One experience to share, Alder: Last fall I noticed that one of the two plum trees looked as if it was dying. Someone who visited us and knows about trees guessed that it's because it had been planted too deeply. You see the fruit trees were planted the fall before the following spring when we sheet mulched over newly trucked in compost . In planting a semi-hybrid tree (and I imagine a hybrid also) the joint where stock and scion meet -- which looks like a knot -- needs to be above ground.
With all the mulch we permaculture folks use it's easy for it to get covered up.

In any way hearing that fact, last fall I dug out some of the soil that had indeed risen too high around the stem. And the good news is, though it did look a little beaten then and even in early spring this year it has rallied and looks healthy now. It's 1/3 smaller than the other plum tree near it which is the happiest of all the 8 trees, but it's going to make it! Hope this helps you or someone else.
user 3022592
Portland, ME
Post #: 220
Two things:
1) Permaculture and general life has been so full I haven't been able to post the terrific info given me through the cooperative exchange person, Renae Moran -- from her friend, a retired fruit tree expert. But I will.

2) In the meantime -- anyone want a Baldwin apple semi-dwarf tree?
Its leaf problem was diagnosed as rust caused by the Juniper tree nearby with which it's incompatible.

But if you don't have a Juniper tree nearby, and if you have some other apple tree even crab apple nearby it can interact with, and if you want it, I'd be happy to give it a new home without the aggravation it's getting here.

More later,
user 4058763
Hollis Center, ME
Post #: 52
Hi Elaine,

I'd like that tree very much!

Gorham, ME
Post #: 212
Elaine, how large is the apple tree? I'm sure I can find a spot for another apple tree somewhere on this little plot of land....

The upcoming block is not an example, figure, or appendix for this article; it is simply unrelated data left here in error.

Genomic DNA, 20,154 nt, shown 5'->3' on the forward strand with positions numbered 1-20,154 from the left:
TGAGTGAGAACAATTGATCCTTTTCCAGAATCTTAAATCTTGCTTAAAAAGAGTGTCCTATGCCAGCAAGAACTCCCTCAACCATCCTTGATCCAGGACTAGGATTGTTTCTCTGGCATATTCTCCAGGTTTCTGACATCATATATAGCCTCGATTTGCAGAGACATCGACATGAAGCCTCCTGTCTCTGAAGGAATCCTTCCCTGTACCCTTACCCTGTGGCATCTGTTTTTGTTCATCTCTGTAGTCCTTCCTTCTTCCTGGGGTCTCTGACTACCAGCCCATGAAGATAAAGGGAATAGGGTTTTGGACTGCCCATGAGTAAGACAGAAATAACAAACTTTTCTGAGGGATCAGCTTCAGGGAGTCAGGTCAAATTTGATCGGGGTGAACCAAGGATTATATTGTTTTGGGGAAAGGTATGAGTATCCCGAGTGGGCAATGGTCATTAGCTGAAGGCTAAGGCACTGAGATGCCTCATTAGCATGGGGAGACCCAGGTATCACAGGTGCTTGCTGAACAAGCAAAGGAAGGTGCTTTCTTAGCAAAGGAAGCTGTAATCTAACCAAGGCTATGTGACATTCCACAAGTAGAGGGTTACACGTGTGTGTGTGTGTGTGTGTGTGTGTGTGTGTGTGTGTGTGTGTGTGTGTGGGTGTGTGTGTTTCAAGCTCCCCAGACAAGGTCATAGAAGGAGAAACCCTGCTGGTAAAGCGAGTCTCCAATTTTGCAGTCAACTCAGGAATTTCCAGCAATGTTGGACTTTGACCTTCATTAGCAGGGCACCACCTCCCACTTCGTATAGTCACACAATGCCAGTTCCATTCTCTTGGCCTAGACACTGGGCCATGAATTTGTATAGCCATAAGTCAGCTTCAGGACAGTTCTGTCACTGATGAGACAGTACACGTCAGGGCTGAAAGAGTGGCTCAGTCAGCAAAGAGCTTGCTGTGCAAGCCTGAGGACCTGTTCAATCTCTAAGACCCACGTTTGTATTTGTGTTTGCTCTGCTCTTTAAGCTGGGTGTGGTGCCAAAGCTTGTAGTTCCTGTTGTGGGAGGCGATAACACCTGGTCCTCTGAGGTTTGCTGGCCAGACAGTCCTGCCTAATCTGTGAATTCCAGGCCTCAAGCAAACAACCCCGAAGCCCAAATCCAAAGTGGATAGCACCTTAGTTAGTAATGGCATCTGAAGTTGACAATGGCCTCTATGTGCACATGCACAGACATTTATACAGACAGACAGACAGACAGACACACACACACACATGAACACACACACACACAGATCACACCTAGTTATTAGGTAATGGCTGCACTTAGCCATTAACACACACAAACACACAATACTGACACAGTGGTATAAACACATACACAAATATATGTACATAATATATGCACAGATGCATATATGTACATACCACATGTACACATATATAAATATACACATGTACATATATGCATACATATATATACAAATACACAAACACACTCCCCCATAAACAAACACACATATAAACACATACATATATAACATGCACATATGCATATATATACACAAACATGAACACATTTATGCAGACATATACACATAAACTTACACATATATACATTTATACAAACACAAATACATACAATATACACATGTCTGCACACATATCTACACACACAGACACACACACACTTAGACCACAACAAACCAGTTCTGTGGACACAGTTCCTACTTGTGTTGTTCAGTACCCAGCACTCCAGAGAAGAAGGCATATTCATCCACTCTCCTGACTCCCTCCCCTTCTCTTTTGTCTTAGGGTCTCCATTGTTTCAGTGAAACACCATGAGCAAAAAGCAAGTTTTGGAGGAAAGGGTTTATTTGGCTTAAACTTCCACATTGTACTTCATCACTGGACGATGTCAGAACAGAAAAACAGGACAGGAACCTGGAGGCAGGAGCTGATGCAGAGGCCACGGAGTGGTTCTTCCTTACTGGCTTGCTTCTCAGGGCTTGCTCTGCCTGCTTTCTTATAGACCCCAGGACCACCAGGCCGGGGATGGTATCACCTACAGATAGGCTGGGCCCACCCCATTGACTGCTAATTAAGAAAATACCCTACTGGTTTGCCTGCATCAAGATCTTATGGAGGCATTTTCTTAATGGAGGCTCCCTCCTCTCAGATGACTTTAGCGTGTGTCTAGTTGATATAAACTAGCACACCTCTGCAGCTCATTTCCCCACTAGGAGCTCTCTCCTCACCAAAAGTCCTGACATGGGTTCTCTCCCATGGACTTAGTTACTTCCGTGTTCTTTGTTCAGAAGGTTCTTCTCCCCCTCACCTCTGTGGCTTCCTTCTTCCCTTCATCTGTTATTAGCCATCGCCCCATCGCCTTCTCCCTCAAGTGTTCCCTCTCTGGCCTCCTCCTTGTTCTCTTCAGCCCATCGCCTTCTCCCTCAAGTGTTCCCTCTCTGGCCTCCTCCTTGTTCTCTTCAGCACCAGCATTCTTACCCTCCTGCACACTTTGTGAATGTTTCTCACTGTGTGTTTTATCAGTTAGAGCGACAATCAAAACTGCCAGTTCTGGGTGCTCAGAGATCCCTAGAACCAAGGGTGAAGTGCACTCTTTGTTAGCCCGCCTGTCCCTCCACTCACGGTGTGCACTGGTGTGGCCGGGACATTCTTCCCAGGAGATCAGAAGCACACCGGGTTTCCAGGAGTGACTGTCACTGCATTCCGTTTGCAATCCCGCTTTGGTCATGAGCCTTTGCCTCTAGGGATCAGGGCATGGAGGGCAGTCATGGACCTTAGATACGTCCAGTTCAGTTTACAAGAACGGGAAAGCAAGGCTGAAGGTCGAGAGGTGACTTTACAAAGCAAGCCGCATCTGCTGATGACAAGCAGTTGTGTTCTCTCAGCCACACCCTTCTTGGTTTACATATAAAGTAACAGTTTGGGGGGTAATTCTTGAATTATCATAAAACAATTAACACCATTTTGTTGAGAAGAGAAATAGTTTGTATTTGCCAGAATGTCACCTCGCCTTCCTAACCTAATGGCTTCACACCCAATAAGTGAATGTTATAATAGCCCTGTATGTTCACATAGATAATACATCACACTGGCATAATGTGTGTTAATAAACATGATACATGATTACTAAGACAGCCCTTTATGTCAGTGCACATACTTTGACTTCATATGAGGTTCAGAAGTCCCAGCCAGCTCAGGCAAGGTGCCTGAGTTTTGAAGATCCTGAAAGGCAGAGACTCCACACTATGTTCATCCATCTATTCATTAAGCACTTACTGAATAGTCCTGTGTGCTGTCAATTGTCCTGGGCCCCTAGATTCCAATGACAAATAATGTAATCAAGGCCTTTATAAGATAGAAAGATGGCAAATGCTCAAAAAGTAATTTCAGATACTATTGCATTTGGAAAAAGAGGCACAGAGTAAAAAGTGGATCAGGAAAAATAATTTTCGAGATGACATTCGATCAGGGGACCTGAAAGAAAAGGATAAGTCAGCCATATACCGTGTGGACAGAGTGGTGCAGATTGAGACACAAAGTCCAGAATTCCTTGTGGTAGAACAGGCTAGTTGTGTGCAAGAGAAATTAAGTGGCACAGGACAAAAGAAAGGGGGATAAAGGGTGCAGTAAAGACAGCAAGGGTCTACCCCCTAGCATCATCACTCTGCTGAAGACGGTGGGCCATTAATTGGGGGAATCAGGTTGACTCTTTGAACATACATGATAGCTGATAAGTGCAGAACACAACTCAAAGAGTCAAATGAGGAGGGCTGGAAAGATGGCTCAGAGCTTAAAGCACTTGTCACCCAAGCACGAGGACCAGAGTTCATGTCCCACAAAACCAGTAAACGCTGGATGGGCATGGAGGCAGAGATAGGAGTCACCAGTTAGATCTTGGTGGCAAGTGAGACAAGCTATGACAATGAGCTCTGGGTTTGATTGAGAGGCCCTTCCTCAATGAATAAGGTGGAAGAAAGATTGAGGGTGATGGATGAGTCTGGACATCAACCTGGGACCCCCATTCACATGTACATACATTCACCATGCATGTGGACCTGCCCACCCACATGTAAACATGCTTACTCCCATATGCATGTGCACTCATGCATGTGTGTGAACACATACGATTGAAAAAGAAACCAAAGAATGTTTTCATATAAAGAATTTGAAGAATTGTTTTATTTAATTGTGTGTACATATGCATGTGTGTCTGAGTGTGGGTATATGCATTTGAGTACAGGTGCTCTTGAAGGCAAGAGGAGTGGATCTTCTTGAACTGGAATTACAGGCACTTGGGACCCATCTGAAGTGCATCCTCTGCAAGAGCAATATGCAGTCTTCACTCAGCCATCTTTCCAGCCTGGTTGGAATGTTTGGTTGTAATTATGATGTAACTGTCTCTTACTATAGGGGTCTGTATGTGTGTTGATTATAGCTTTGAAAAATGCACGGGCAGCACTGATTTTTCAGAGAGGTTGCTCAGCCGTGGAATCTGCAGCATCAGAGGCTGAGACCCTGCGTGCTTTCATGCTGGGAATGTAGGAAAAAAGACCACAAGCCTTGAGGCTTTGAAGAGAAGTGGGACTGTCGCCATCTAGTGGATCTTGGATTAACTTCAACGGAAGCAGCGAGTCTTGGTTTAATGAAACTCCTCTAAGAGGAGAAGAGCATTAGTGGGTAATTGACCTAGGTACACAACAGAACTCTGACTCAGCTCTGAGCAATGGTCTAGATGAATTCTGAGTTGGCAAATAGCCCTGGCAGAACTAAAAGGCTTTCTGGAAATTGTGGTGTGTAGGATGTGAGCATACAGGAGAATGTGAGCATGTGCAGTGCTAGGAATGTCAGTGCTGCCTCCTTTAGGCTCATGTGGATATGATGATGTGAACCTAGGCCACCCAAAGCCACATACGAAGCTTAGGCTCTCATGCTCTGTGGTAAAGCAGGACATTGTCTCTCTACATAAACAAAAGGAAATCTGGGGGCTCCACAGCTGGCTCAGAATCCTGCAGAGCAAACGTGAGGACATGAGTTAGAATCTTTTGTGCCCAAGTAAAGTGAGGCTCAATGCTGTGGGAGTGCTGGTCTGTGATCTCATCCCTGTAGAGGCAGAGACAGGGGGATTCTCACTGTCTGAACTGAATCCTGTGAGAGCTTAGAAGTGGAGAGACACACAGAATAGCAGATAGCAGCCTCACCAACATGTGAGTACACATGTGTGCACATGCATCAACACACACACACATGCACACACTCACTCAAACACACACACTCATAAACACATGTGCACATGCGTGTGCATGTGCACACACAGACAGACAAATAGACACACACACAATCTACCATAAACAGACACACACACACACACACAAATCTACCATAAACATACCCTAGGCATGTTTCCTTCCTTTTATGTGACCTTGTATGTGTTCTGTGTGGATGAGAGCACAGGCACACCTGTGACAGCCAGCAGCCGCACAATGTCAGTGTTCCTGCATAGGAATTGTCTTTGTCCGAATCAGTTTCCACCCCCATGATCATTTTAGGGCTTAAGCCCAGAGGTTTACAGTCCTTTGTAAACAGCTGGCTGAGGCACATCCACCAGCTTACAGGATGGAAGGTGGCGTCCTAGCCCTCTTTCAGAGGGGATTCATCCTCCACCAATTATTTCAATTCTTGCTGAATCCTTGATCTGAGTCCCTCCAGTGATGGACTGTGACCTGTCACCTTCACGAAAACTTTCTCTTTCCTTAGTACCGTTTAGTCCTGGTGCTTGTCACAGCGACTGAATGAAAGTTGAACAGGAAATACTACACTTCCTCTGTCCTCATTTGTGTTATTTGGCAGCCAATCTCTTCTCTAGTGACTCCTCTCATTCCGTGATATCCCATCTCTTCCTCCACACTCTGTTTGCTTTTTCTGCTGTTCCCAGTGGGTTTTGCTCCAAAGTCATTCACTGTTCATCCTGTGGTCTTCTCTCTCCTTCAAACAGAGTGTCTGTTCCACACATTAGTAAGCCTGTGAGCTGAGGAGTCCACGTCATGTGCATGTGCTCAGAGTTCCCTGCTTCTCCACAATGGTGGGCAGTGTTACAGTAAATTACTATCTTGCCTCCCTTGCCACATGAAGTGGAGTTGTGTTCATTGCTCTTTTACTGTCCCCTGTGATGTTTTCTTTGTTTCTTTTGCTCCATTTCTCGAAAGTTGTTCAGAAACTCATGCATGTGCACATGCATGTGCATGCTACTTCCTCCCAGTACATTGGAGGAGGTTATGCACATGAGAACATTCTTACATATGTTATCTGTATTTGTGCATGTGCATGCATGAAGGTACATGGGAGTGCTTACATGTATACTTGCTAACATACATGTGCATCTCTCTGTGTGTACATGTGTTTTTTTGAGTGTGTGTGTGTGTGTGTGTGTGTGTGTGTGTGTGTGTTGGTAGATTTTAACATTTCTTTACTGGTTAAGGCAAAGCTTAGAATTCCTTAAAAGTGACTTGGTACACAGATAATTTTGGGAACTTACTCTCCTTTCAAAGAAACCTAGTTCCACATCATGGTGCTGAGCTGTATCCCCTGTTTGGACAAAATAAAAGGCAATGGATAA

Of course, I have all that comfrey that is growing leaps and bounds....

user 3022592
Portland, ME
Post #: 221
Well, Tree, seeing that you responded one minute before Zengeos did -- first come first serve. It's yours. (Zengoes, I'll email you about the comfrey.)

Anyway, Tree, I plan to replace the semi-dwarf Baldwin apple with a cherry later in the day when the sun goes down.

Are you able to pick it up? We live off 302 close to Morrill's Corner. If so, shall I send you directions?

OR -- should I bring it on Sunday's mushroom walk (if there's room in Jan's or Penelope's car.) Or perhaps you can pick it up then? Whatever you'd like.

Delighted it'll get a good home!

user 4058763
Hollis Center, ME
Post #: 54
Dear Elaine,

OR -- should I bring it on Sunday's mushroom walk "

That would be great, or I could follow you home, perhaps.
(IF I wasn't looking for a Baldwin variety specifically, I'd step aside, LOL)

Thanks so much, I really want that apple variety!

Gorham, ME
Post #: 213
Ahh well.. Since I still have 20+ containers of wintersown seedlings to plant out, I probably don't have time to dig and prep for another apple tree anyways.

Unfortunately, in my vigorous weeding of the back flower beds last week, I inadvertently pulled several of the seedlings I planted earlier this Spring. Luckily, I have plenty more to replace those plants with.

The columbine seems to be what I looks too much like the clover growing throughout the garden.

At least today I got the last 4 flats of seedlings I started this winter put in. My goodness! Once these sprinkles stop and the grass dries a little (hopefully in the next 20 mins) I'lll at least carry the containers to the garden for planting.

Taking several folks' advice from the May meeting here, I have planted the last of my peppers in the flower garden, and also plan to plant out the wintersown tomato (White Zebra?) in the flower bed. I also planted horehoud, more Borage, a couple Lovage plants and several other herbs so, it should have a nice mix. BTW, there is already lemon balm planted, Stevia and Spilanthes all growing gangbusters.

Of course, remembering what is what is another matter altogether.